A very determined girl in turn-of-the-20th-century Rhode Island decides that she will play baseball.
Lizzie’s brother, Henry, plays on local amateur teams, and Lizzie wants to play as well. When she plays catch with Henry, she throws strong and true. Her father and brother both support her, although her mother wishes a more normal, expected future for the girl. When she is 8, she wangles a place on the team as a batboy. At a game against a rival town, she is the only one who remembers to bring a ball and talks her way into playing first base. Through insults and jeers, she plays well on the field and at bat, earning everyone’s respect. At 12, Lizzie begins work in the mill alongside her family; she plays and excels at other sports, but baseball is her special love. Later she continues to defy expectations regarding a woman’s place, joining semipro teams, playing for many years and always demanding her fair pay. McCully does not make comparisons to modern-day professional baseball, carefully keeping the tale true to the time period, but she obviously admires the daring young woman who paved her own path. The syntax is modern but with a hint of old-fashioned cadence. Bright, light-filled, expressive illustrations complement the action beautifully.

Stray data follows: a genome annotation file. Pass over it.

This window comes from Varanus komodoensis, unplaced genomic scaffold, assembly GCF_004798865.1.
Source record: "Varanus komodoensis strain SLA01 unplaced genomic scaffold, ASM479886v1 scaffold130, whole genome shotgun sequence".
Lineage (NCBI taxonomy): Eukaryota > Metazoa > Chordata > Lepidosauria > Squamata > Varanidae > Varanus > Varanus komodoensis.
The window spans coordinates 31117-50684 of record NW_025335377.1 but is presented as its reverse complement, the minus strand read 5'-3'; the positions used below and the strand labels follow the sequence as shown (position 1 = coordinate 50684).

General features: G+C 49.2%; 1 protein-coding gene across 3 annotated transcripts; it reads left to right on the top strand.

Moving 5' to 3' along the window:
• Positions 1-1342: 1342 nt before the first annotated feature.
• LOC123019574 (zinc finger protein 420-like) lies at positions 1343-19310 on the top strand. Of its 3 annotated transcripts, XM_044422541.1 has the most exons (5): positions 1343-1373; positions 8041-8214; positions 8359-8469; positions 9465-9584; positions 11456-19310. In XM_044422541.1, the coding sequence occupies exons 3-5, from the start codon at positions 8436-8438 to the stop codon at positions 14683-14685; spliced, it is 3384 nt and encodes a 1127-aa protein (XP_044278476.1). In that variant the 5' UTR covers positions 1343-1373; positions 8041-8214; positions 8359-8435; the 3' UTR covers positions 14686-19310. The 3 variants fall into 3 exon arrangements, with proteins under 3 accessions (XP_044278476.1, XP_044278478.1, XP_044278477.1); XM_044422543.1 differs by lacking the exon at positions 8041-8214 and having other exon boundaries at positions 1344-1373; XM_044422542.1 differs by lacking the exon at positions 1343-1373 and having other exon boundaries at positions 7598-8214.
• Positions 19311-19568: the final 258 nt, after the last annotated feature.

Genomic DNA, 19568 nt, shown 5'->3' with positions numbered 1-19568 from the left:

Readers will root for Lizzie all the way. (author’s note, sources) (Picture book/biography. 6-9)